Posts from June 2015

The Dead Sea Scrolls in Los Angeles

By Kenneth Way Jun. 30, 2015 9:00 a.m. Culture, Old Testament, Theology, Historical Theology

The Dead Sea Scrolls exhibit at the California Science Center offers a historic opportunity to see artifacts and manuscripts from what is arguably the most significant archaeological discovery of the twentieth century. The Dead Sea Scrolls are precious to Jews and Christians of all backgrounds because of what they contribute to our understanding of textual criticism of the Hebrew Bible, the beliefs and practices of ancient Judaism and the cultural background of the New Testament.

Read More

Church Discipline: Spiritual Formation Assignment 7

By Charlie Trimm Jun. 29, 2015 9:00 a.m. Christian Education, Church Life, Spiritual Formation

Although I talk about many controversial topics in my classes, I receive no greater pushback from students than when I talk about the need for church discipline in churches today. We spend a class period introducing the topic, discussing various reasons why Americans do not like it, how to go about practicing all stages of church discipline, and reflecting on some difficult cases. The main point I want them to take away from the discussion and the assignment is to see how church discipline can be helpful for spiritual formation and encourage them to develop relationships in which their friends feel free to rebuke them over sin. For the assignment (see details below) I have them read a chapter on confession from our textbook on spiritual formation (Joanne Jung’s Knowing Grace), reflect on the practice of church discipline, and meet with a trusted friend or mentor to practice confession.

Read More

Dealing with Physical Ailment

By William Lane Craig Jun. 26, 2015 9:00 a.m. Apologetics, Theology

Dear Dr. Craig, thank you for your great work at Reasonable Faith. My question is one borne from a sense of sadness and resentment towards God for His seemingly indifferent attitude to my pain. I have struggled for years with bad eyesight and floaters in my eyes, (especially my left eye), and it really does affect my daily activities like reading and writing etc. I have been praying almost constantly for healing and restoration but have been met with a devastating silence.

I happen to know that you yourself suffer from a muscular problem, and would like to hear your personal journey through that. Can you relate to my problems? Have you ever asked God to heal you? Did you feel bitter when He did not? How did you continue believing in His goodness and love? ...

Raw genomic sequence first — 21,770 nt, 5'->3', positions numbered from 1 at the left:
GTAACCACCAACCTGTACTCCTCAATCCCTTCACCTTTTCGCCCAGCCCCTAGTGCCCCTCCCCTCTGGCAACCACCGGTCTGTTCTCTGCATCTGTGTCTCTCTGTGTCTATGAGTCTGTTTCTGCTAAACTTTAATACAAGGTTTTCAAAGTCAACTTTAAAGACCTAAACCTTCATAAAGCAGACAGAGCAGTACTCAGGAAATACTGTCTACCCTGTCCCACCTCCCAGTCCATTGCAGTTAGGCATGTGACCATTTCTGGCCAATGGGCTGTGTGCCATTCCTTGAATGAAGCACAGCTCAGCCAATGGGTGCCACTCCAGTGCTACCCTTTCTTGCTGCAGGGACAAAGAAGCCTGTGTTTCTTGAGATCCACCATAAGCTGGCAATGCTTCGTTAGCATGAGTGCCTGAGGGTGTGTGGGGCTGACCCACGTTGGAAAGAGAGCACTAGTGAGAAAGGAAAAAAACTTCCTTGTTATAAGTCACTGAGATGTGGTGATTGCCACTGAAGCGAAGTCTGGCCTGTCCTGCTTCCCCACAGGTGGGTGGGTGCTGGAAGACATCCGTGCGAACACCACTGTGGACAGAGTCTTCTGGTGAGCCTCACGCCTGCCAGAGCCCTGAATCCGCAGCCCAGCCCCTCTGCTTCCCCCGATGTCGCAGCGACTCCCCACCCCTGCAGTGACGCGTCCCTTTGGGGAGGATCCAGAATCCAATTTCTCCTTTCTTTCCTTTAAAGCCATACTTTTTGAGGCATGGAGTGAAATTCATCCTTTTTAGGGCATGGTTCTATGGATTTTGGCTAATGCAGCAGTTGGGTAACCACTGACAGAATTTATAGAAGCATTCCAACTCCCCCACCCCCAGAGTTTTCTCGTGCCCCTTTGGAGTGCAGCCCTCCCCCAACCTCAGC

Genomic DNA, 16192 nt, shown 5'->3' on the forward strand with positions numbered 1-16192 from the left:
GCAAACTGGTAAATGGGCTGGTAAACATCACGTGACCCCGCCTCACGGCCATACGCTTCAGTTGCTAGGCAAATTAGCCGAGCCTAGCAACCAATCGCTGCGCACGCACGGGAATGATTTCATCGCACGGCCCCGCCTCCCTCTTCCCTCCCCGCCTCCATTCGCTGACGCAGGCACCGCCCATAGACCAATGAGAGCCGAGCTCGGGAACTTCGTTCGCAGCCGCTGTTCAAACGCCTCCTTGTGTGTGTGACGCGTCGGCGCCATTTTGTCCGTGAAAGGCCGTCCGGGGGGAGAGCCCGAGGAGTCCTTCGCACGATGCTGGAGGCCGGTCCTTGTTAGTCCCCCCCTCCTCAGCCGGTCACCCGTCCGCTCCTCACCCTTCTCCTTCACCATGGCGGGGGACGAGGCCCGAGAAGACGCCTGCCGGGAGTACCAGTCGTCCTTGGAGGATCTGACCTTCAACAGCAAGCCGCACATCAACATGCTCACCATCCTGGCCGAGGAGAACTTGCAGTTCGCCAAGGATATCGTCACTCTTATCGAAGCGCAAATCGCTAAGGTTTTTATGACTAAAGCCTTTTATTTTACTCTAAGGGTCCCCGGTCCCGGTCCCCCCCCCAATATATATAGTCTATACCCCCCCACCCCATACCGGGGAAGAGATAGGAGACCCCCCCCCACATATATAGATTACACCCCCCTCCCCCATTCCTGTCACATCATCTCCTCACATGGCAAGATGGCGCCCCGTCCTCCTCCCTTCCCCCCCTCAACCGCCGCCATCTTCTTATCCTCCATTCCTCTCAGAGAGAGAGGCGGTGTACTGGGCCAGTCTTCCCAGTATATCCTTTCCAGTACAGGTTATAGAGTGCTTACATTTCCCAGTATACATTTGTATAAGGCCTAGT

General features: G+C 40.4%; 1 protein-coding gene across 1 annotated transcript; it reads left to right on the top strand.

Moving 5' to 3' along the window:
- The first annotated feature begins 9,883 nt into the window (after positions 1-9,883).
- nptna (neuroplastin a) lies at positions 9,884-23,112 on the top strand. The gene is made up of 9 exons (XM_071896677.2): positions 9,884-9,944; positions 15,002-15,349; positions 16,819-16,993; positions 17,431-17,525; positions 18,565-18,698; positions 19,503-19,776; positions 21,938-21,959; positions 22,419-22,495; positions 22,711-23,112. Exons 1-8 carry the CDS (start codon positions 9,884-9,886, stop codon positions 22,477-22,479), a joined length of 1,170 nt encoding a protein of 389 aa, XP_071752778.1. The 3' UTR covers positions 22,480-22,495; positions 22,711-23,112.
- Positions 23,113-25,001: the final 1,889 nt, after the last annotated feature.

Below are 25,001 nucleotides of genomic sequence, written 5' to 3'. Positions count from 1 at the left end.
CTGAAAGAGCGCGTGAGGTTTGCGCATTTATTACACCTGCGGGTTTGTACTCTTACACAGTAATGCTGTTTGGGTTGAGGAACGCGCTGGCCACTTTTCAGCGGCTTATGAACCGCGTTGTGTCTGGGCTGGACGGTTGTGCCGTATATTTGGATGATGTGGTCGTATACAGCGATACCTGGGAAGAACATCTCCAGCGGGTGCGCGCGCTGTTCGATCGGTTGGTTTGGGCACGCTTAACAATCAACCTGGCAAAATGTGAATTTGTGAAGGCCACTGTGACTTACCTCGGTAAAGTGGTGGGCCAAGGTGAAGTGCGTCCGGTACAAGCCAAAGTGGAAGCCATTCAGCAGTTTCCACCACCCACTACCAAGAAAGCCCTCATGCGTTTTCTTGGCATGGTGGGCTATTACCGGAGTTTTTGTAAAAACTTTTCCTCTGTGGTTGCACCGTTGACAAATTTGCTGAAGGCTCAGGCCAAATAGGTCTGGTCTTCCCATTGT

Read More

The Emotions of Jesus, Part 4: Joy

By Thaddeus Williams Jun. 24, 2015 9:00 a.m. Biblical Exposition, Church Life, Culture, New Testament, Spiritual Formation, Theology

As we learn emotions from Jesus, not only does our blood start to boil (see Part 2) and our stomachs turn (see Part 3), he also shows our hearts how to beat with real joy. There is a stereotype floating around which says that Jesus and the faith he represents are about cold-hearted duty, doing the right thing at the expense of our happiness. There are enough grim-faced moralistic systems out that brandish the name of “Christianity” to keep the stereotype alive. But they have more in common with the philosophy of Immanuel Kant than with the kingdom of Jesus. The day after he stormed the Temple, Jesus returns to the same Temple courts to announce that his kingdom is like a big party, and everyone is invited; not a boarding school, not a boot camp, not a prison chain gang, but a party.

Read More

Crossing the Heath with William Paley (1743-1805)

By Doug Geivett Jun. 22, 2015 9:00 a.m. Apologetics, Christian Education, Culture

On May 25, 1805 the Christian church lost one of its ablest and most-remembered defenders. William Paley—Anglican minister, professor, and author—is permanently associated with the analogy of a watchmaker and the God of personal theism. He wrote that “the contrivances of nature . . . are not less evidently mechanical, not less evidently contrivances, not less accommodated to their end or suited to their office, than are the most perfect productions of human ingenuity” (Natural Theology, 1802). Paley mined the riches of biology for samples of such contrivance. In his day, the state of scientific knowledge in the field of biology permitted comparatively easy inference to the appearance of teleology in the natural world. Critics today forget this. The “demise” of Paley’s design argument for the existence of God is credited especially to a development that was to happen some 60 years later—the emergence of the new theory of evolution, beginning with the publication of Charles Darwin’s On the Origin of Species by Means of Natural Selection, or the Preservation of Favoured Races in the Struggle for Life (1859) ...

Read More

Work and Worship

By William Lane Craig Jun. 19, 2015 9:00 a.m. Apologetics, Philosophy, Theology

Dr. Craig,

I wanted to ask you a question as someone who is simply curious about Christianity.

Can you explain what I consider to be the two "W"s of life under your God. These are work and worship ...

Read More

Who is the Best Biographer—and Who Isn’t? A.W. Tozer Weighs In

By Kenneth Berding Jun. 17, 2015 9:00 a.m. Christian Education

Before launching into his own biography of A. B. Simpson, the founder of the Christian & Missionary Alliance, A. W. Tozer reflects a bit on what kind of person makes the best biographer.  As one who enjoys reading biographies, I appreciate the wisdom in Tozer’s words and offer them to all of you who have benefitted and grown as a result of reading the stories of others’ lives and journeys.  So who is the best person to write a biography, and who probably shouldn’t write a biography?

Read More

Page 1 of 2

Subscribe (RSS)

Biola University
13800 Biola Ave. La Mirada, CA 90639
1-562-903-6000
© Biola University, Inc. All Rights Reserved.